Why do you stay out of PS? I love it and think it can greatly enhance your photos from slight colour corrections to wild and whacky. I used to do similar in the darkroom, by dodging and burning or doing multi exposures etc. PS is the darkroom but in broad day light.
     
  17. JaySharkz

    JaySharkz Member

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    Well said mate! :)
     
  18. Roadking01

    Roadking01 Member

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    You obviously know nothing about Photography. So there is nothing else to say or see here.
     
  19. WaroDaBeast

    WaroDaBeast Ancient Guru

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    The DSLR gives you much more parameters to tinker with, true. That being said, if you don't know what each parameter does, then you can't take advantage of it.

    Remember when Ginyu took possession of Goku's body. Despite Goku being stronger, Ginyu could not attain the same power, simply because he didn't know how to use Goku's techniques. Yes, I've just drawn an analogy using DBZ. Deal with it.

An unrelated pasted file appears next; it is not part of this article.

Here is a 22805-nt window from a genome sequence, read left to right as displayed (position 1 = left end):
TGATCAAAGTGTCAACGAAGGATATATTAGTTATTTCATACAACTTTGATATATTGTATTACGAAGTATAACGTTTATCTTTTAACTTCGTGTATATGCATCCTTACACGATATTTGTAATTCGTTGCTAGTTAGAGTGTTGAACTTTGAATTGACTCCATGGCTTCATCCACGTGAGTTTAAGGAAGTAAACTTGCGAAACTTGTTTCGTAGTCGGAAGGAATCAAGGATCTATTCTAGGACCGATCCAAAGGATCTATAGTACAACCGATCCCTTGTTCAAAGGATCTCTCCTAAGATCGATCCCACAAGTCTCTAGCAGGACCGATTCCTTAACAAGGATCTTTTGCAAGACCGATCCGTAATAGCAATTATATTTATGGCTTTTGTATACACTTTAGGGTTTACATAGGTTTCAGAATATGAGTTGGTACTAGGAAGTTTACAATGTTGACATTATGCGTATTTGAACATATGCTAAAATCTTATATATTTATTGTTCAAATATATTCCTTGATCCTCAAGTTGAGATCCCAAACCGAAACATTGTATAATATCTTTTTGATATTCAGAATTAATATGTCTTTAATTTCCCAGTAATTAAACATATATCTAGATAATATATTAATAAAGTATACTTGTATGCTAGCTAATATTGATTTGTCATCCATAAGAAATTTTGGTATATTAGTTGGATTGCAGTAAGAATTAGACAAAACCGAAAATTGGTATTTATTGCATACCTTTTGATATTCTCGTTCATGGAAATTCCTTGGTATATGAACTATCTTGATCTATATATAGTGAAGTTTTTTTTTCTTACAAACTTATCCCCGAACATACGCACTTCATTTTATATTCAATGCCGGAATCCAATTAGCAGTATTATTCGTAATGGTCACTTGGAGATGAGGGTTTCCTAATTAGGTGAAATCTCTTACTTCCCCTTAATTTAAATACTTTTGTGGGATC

20. slick3

    slick3 Ancient Guru

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    That's a bit of a dumb question...

    I guess its the same reason drivers don't admit its their car instead of their driving skills... or chefs admitting its their equipment instead of their years of experience.

    Camera is the tool, photographer the user. Camera is the hardware, photographer the driver.

    I can relate this question to a popular question fans ask to professionals counter strike players: "If I use same peripherals, resolution and game settings.... will I be as good as you? :nerd:"

    "They both matter" (Too lazy to quote :/)

    That's right. An analogy would be playing CS at 60FPS against 200FPS. At 60 fps, I'd drop around 20 frags. At 200FPS, I'd drop 30 frags because of the obvious advantage.

    But give a bad player 400FPS, and he/she'd barely drop over 15 frags.

    That makes sense? No? K imma show myself the door... or close icon... :/
     
    Last edited: Jan 24, 2016